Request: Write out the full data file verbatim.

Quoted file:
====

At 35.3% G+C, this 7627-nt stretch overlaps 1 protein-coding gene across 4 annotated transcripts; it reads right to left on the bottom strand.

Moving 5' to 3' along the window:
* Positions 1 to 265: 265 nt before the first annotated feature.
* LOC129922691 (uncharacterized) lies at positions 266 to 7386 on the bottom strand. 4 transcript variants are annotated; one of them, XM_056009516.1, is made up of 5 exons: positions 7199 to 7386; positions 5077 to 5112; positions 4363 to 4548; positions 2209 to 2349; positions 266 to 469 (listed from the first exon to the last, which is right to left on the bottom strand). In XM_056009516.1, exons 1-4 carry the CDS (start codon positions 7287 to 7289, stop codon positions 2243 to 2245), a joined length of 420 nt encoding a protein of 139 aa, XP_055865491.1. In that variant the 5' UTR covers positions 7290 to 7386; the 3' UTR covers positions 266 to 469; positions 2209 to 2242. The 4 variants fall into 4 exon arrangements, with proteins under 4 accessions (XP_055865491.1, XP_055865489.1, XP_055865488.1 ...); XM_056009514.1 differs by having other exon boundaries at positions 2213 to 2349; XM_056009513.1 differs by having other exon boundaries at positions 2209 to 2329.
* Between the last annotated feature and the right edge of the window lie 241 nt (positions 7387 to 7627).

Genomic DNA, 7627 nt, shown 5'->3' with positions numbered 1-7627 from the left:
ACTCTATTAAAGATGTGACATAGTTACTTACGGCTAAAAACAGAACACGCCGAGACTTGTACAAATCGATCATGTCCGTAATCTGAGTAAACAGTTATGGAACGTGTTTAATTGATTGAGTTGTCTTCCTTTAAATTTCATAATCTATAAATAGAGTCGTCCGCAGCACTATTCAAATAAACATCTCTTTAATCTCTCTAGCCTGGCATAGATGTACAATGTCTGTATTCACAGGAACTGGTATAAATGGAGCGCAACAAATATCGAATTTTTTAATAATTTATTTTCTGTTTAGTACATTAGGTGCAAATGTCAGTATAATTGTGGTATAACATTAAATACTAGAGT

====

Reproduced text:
At 35.3% G+C, this 7627-nt stretch overlaps 1 protein-coding gene across 4 annotated transcripts; it reads right to left on the bottom strand.

Moving 5' to 3' along the window:
* Positions 1 to 265: 265 nt before the first annotated feature.
* LOC129922691 (uncharacterized) lies at positions 266 to 7386 on the bottom strand. 4 transcript variants are annotated; one of them, XM_056009516.1, is made up of 5 exons: positions 7199 to 7386; positions 5077 to 5112; positions 4363 to 4548; positions 2209 to 2349; positions 266 to 469 (listed from the first exon to the last, which is right to left on the bottom strand). In XM_056009516.1, exons 1-4 carry the CDS (start codon positions 7287 to 7289, stop codon positions 2243 to 2245), a joined length of 420 nt encoding a protein of 139 aa, XP_055865491.1. In that variant the 5' UTR covers positions 7290 to 7386; the 3' UTR covers positions 266 to 469; positions 2209 to 2242. The 4 variants fall into 4 exon arrangements, with proteins under 4 accessions (XP_055865491.1, XP_055865489.1, XP_055865488.1 ...); XM_056009514.1 differs by having other exon boundaries at positions 2213 to 2349; XM_056009513.1 differs by having other exon boundaries at positions 2209 to 2329.
* Between the last annotated feature and the right edge of the window lie 241 nt (positions 7387 to 7627).

Genomic DNA, 7627 nt, shown 5'->3' with positions numbered 1-7627 from the left:
ACTCTATTAAAGATGTGACATAGTTACTTACGGCTAAAAACAGAACACGCCGAGACTTGTACAAATCGATCATGTCCGTAATCTGAGTAAACAGTTATGGAACGTGTTTAATTGATTGAGTTGTCTTCCTTTAAATTTCATAATCTATAAATAGAGTCGTCCGCAGCACTATTCAAATAAACATCTCTTTAATCTCTCTAGCCTGGCATAGATGTACAATGTCTGTATTCACAGGAACTGGTATAAATGGAGCGCAACAAATATCGAATTTTTTAATAATTTATTTTCTGTTTAGTACATTAGGTGCAAATGTCAGTATAATTGTGGTATAACATTAAATACTAGAGT